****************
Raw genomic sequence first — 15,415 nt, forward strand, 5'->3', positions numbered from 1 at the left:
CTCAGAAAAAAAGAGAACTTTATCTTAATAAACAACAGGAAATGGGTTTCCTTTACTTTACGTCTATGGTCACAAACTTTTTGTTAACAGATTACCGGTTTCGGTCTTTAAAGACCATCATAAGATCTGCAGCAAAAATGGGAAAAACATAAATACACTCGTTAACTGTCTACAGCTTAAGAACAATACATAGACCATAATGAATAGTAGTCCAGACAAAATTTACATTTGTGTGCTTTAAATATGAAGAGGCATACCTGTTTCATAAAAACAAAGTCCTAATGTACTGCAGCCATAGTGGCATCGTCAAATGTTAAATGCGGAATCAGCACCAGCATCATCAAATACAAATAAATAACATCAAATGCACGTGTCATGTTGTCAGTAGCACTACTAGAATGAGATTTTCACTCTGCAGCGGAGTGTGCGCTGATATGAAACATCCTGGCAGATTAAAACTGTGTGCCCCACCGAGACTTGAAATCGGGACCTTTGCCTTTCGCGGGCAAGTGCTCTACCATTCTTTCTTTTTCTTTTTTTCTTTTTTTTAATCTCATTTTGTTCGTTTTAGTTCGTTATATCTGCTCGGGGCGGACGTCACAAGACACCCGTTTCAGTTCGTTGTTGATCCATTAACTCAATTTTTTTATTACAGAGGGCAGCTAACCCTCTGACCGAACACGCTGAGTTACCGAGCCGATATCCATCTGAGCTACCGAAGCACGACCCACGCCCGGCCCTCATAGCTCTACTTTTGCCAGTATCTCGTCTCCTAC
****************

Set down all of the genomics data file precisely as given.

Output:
Raw genomic sequence first — 15,415 nt, forward strand, 5'->3', positions numbered from 1 at the left:
CTCAGAAAAAAAGAGAACTTTATCTTAATAAACAACAGGAAATGGGTTTCCTTTACTTTACGTCTATGGTCACAAACTTTTTGTTAACAGATTACCGGTTTCGGTCTTTAAAGACCATCATAAGATCTGCAGCAAAAATGGGAAAAACATAAATACACTCGTTAACTGTCTACAGCTTAAGAACAATACATAGACCATAATGAATAGTAGTCCAGACAAAATTTACATTTGTGTGCTTTAAATATGAAGAGGCATACCTGTTTCATAAAAACAAAGTCCTAATGTACTGCAGCCATAGTGGCATCGTCAAATGTTAAATGCGGAATCAGCACCAGCATCATCAAATACAAATAAATAACATCAAATGCACGTGTCATGTTGTCAGTAGCACTACTAGAATGAGATTTTCACTCTGCAGCGGAGTGTGCGCTGATATGAAACATCCTGGCAGATTAAAACTGTGTGCCCCACCGAGACTTGAAATCGGGACCTTTGCCTTTCGCGGGCAAGTGCTCTACCATTCTTTCTTTTTCTTTTTTTCTTTTTTTTAATCTCATTTTGTTCGTTTTAGTTCGTTATATCTGCTCGGGGCGGACGTCACAAGACACCCGTTTCAGTTCGTTGTTGATCCATTAACTCAATTTTTTTATTACAGAGGGCAGCTAACCCTCTGACCGAACACGCTGAGTTACCGAGCCGATATCCATCTGAGCTACCGAAGCACGACCCACGCCCGGCCCTCATAGCTCTACTTTTGCCAGTATCTCGTCTCCTAC